Knowledge exchange Internet Peer-to-peer Video Technical guide Organic arable farming 



The work presented here was carried out as part of the OK-Net Arable project. This communication only reflects the authors’ views. The Research Executive Agency is not responsible for any use that may be made of the information provided.

We would also like to acknowledge the input from all Farmer Innovation Group Members and Coordinators, from the Project Partners at FIBL, ICROFS and AIAB and from our Co-ordinator Bram Moeskops at IFOAM EU and his team and the helpful comments of two anonymous reviewers.

Funding information

This project has received funding from the European Union’s Horizon 2020 research and innovation programme under grant agreement No. 652654.


  1. Almekinders CJM (2011) The joint development of JM-12.7: a technographic description of the making of a bean variety. Neth J Agric Sci 57(3–4):207–216Google Scholar
  2. Arbenz M, Gould D, Stopes C (2017) ORGANIC 3.0—the vision of the global organic movement and the need for scientific support. Org Agric 7(3):199–207CrossRefGoogle Scholar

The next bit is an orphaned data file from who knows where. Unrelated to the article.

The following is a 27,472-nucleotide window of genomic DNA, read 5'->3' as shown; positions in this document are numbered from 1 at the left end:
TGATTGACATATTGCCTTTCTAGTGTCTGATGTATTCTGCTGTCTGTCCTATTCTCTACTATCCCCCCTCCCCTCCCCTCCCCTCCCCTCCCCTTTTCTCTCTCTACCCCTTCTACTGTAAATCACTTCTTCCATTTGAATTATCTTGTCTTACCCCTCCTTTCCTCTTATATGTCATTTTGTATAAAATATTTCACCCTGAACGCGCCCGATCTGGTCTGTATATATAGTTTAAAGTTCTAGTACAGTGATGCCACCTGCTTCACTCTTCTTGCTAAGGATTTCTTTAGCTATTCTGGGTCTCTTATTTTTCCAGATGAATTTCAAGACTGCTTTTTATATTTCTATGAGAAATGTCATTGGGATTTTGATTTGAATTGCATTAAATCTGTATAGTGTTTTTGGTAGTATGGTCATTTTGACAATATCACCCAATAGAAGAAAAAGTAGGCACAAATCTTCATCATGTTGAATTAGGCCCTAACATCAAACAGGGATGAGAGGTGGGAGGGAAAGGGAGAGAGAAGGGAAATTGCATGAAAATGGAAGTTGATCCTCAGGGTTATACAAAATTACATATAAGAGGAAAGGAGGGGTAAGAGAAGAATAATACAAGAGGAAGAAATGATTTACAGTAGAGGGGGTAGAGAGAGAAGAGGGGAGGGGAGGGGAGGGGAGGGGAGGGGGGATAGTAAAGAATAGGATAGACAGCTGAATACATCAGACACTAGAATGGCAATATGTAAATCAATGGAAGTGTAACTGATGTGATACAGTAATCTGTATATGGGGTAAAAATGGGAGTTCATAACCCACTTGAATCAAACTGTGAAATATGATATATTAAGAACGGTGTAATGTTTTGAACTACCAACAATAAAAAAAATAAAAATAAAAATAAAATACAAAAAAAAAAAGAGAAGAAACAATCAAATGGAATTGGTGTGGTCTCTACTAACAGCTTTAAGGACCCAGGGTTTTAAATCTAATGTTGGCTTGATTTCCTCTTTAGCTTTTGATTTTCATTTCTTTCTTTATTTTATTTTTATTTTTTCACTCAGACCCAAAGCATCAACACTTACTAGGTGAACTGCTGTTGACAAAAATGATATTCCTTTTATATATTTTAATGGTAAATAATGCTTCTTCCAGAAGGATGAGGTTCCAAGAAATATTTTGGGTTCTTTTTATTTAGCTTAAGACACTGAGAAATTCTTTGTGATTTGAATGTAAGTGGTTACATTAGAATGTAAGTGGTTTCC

3. Blackstock KL, Ingram J, Burton R, Brown KM, Slee B (2010) Understanding and influencing behaviour change by farmers to improve water quality. Sci Total Environ 408(23):5631–5638CrossRefGoogle Scholar
  4. Bliss K, Padel S, Ducottet C (2017) Evaluation of the usefulness of tools and end-user materials to farmers. D 2.2 of OK-Net Arable. Organic Research Centre, NewburyGoogle Scholar
  5. Brown S (2014) The doodle revolution: unlock the power to think differently. Penguin, LondonGoogle Scholar
  6. Bruce TJA (2016) The CROPROTECT project and wider opportunities to improve farm productivity through web-based knowledge exchange. Food and Energy Security 5(2):89–96. CrossRefPubMedPubMedCentralGoogle Scholar